We're closing in on the time of the year where it's all about prospects during the NHL season. That's right, it's World Juniors time.
For the Minnesota Wild, they will have their hands full with Liam Ohgren on the favorite Team Sweden, but other winger Riley Heidt unfortunately did not receive the call for Team Canada, and neither did Charlie Stramel for U.S.A. Another European prospect heading to the tournament is Rasmus Kumpulainen, who is spending his season with the OHL's Oshawa Generals.
The Wild's Director of Amateur Scouting Judd Brackett recently caught up with The Athletic and discussed Heidt's snub and Kumpulainen's achievement.
“Based on their play, both certainly are deserving,” Brackett said. “They’re both producing points playing pivotal roles. The production’s there, but it’s not a decision that we’re a part of. We’re not consulted on it. We definitely expected to see both in camp, and certainly some surprise in our organization, but it doesn’t take anything away from what they’re doing, and maybe a little bit of fuel for the second half of the year and continue to prove people wrong.”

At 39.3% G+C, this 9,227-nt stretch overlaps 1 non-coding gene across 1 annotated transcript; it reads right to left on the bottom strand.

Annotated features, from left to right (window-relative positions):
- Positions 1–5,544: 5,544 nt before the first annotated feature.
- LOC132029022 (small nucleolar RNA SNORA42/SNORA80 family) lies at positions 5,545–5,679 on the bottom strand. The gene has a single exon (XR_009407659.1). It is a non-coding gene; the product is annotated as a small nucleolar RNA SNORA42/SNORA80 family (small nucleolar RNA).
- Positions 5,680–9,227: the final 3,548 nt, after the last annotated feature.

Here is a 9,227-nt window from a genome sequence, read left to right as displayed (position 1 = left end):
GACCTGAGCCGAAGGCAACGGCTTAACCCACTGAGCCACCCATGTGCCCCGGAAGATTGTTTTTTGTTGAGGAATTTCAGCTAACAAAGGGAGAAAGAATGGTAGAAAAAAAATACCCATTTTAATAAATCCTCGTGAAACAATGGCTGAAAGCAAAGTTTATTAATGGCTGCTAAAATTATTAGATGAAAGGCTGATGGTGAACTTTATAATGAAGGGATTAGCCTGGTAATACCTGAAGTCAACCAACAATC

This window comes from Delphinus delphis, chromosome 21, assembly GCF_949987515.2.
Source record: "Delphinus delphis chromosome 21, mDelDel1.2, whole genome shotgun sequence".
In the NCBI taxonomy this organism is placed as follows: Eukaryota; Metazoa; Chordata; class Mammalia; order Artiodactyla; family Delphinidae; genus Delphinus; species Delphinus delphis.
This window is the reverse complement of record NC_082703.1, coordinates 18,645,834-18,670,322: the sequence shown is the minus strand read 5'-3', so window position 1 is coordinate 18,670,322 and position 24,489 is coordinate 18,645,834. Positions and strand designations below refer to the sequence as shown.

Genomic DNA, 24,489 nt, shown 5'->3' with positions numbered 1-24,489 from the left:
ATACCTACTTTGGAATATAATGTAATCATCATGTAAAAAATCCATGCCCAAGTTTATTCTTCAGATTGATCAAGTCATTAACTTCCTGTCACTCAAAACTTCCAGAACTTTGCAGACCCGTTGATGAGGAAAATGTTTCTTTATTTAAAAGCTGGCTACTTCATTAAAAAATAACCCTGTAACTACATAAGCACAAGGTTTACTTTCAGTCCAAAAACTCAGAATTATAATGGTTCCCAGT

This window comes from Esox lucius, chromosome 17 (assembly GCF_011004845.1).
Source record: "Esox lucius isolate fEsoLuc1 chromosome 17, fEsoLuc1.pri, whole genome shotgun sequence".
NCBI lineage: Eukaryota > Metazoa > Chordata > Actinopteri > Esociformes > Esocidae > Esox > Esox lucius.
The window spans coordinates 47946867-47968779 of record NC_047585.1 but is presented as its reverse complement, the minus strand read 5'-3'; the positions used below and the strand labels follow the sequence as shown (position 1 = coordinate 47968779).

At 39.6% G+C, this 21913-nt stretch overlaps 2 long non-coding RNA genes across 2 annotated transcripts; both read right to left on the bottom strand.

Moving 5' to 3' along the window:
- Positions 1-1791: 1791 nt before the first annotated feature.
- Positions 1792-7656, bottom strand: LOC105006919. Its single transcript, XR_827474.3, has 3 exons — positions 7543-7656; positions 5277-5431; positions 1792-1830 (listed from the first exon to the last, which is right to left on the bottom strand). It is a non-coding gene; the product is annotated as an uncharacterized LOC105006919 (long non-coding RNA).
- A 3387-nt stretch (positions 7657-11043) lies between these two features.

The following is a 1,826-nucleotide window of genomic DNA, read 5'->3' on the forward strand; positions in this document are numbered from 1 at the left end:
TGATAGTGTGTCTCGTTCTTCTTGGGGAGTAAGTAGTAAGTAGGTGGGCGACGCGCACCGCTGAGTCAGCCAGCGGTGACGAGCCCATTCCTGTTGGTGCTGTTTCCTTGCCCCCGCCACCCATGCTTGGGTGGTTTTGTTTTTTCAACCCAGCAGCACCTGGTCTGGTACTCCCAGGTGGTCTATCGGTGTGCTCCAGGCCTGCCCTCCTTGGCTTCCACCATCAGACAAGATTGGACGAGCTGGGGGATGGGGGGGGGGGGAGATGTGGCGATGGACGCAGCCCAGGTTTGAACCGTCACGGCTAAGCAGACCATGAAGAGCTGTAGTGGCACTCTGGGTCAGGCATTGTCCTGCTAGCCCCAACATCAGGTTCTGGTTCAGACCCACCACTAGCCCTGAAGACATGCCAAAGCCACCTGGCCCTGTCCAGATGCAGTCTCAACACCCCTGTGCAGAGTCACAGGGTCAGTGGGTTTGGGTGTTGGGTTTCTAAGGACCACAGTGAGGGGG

- If you want to read more about Judd Brackett's comments about some key prospects, and more: [The Athletic]
- Well, The Athletic is also saying that the Wild should be panicking right about now. Considering their current roster, the cap space, their future, and everything else. [Hockey Wilderness]
- The sunshine and rainbows were never going to last during the Wild's winning streak to start the reign of John Hynes. Reality is setting in. [Hockey Wilderness]
Off the trail...
- Connor Bedard is potentially better than people expected. So, just how is he this good this fast? [ESPN]
- Logan Cooley went from a Jr. Penguin, playing youth hockey in Pittsburgh, to being at the opening faceoff against the players he grew up idolizing. Pretty cool, and he got a warm hometown welcome. [NHL dot com]
- The NHL is actually doing something cool during All-Star Weekend. Thanks to Connor McDavid, who discussed a new skills competition format with the league, they revamped it to something much more entertaining. Just 12 skaters will participate, choose four of six events while earning points to compete on the overall leaderboard for a $1-million prize. [Sportsnet]
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